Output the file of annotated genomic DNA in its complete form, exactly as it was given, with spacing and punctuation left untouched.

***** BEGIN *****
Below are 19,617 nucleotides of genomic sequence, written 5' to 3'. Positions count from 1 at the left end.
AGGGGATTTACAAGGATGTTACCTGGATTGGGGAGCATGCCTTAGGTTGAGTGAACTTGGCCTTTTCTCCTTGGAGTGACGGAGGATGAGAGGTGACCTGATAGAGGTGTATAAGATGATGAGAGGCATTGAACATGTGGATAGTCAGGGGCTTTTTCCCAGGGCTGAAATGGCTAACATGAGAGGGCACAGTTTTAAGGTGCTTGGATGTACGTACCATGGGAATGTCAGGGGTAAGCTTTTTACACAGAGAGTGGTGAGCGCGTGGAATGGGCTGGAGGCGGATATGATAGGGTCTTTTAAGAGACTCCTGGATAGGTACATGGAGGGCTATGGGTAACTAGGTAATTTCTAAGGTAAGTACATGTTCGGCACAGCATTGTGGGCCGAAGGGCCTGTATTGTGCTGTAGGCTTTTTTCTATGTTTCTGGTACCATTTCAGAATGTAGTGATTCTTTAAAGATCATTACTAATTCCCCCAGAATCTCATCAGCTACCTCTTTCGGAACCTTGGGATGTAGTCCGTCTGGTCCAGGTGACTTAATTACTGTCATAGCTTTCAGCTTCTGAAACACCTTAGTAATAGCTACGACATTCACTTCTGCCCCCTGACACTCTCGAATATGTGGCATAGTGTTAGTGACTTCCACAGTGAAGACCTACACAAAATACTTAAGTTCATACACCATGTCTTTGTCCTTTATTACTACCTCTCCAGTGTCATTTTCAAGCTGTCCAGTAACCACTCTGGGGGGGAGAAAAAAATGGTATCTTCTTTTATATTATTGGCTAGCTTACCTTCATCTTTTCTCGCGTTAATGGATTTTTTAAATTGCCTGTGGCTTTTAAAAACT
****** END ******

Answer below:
Below are 19,617 nucleotides of genomic sequence, written 5' to 3'. Positions count from 1 at the left end.
AGGGGATTTACAAGGATGTTACCTGGATTGGGGAGCATGCCTTAGGTTGAGTGAACTTGGCCTTTTCTCCTTGGAGTGACGGAGGATGAGAGGTGACCTGATAGAGGTGTATAAGATGATGAGAGGCATTGAACATGTGGATAGTCAGGGGCTTTTTCCCAGGGCTGAAATGGCTAACATGAGAGGGCACAGTTTTAAGGTGCTTGGATGTACGTACCATGGGAATGTCAGGGGTAAGCTTTTTACACAGAGAGTGGTGAGCGCGTGGAATGGGCTGGAGGCGGATATGATAGGGTCTTTTAAGAGACTCCTGGATAGGTACATGGAGGGCTATGGGTAACTAGGTAATTTCTAAGGTAAGTACATGTTCGGCACAGCATTGTGGGCCGAAGGGCCTGTATTGTGCTGTAGGCTTTTTTCTATGTTTCTGGTACCATTTCAGAATGTAGTGATTCTTTAAAGATCATTACTAATTCCCCCAGAATCTCATCAGCTACCTCTTTCGGAACCTTGGGATGTAGTCCGTCTGGTCCAGGTGACTTAATTACTGTCATAGCTTTCAGCTTCTGAAACACCTTAGTAATAGCTACGACATTCACTTCTGCCCCCTGACACTCTCGAATATGTGGCATAGTGTTAGTGACTTCCACAGTGAAGACCTACACAAAATACTTAAGTTCATACACCATGTCTTTGTCCTTTATTACTACCTCTCCAGTGTCATTTTCAAGCTGTCCAGTAACCACTCTGGGGGGGAGAAAAAAATGGTATCTTCTTTTATATTATTGGCTAGCTTACCTTCATCTTTTCTCGCGTTAATGGATTTTTTAAATTGCCTGTGGCTTTTAAAAACT